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Differences between US and UK supermarket coupons as I understand them.

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I have posted before about Extreme Couponing and how I swing between wanting and not wanting to try it.  Well once again I am in the want to try it camp.

But I think I am going to have to go to the US to give it a go.

We just do not have the same system here in the UK to be able to create the stockpiles that we can see and covet.

Here are just some of the differences as I see them.

Doubling Coupons.

In the US, some supermarkets will double the face value of the coupon, this is generally with the lower value ones – 50c, 75c.  This happens automatically at the till.

In the UK the value on the coupon is the maximum deducted at the checkout.  And if the value of the item is slightly less than the coupon value, then the value the item scanned at is deducted, not the value of the coupon.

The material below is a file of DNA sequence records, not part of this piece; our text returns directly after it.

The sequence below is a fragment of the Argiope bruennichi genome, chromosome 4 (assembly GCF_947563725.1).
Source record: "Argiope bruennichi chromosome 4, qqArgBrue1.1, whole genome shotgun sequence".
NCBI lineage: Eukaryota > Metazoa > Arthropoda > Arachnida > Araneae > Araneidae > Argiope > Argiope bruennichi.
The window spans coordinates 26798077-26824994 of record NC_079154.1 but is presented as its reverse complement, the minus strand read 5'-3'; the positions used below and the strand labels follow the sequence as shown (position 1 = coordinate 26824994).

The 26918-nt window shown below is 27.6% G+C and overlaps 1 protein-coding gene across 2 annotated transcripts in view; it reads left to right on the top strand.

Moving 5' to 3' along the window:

Stacking Coupons.

In the US you can sometimes ‘stack’ coupons.  This means using a manufacturer’s coupon along with a supermarket specific coupon on the same item.

Here in the UK, majority of coupons have ‘cannot used with any other offer or voucher’, or some variation, printed as part of the terms and conditions.

Overages.

Apparently in the US, if the coupon is for more than the scanned value of the item, the overage will be taken off the total bill.  This reduces the cost of items for which you do not have coupons.

In the UK, the maximum deduction is just the value of the scanned item.

Credits.

If your coupons total more than your shopping, then in the US some supermarkets will give you a gift card with the credit amount added to use on your next visit.

In the UK?  Ha!

Bulk Pre-Ordering.

Some US stores allow you to pre-order bulk purchases to enable you to make your maximum saving.

In the UK some stores have a maximum purchase of six offer items.

 

So those are just a few differences between US and UK supermarket coupons as I see them.  Let me know if there are more.

 

 

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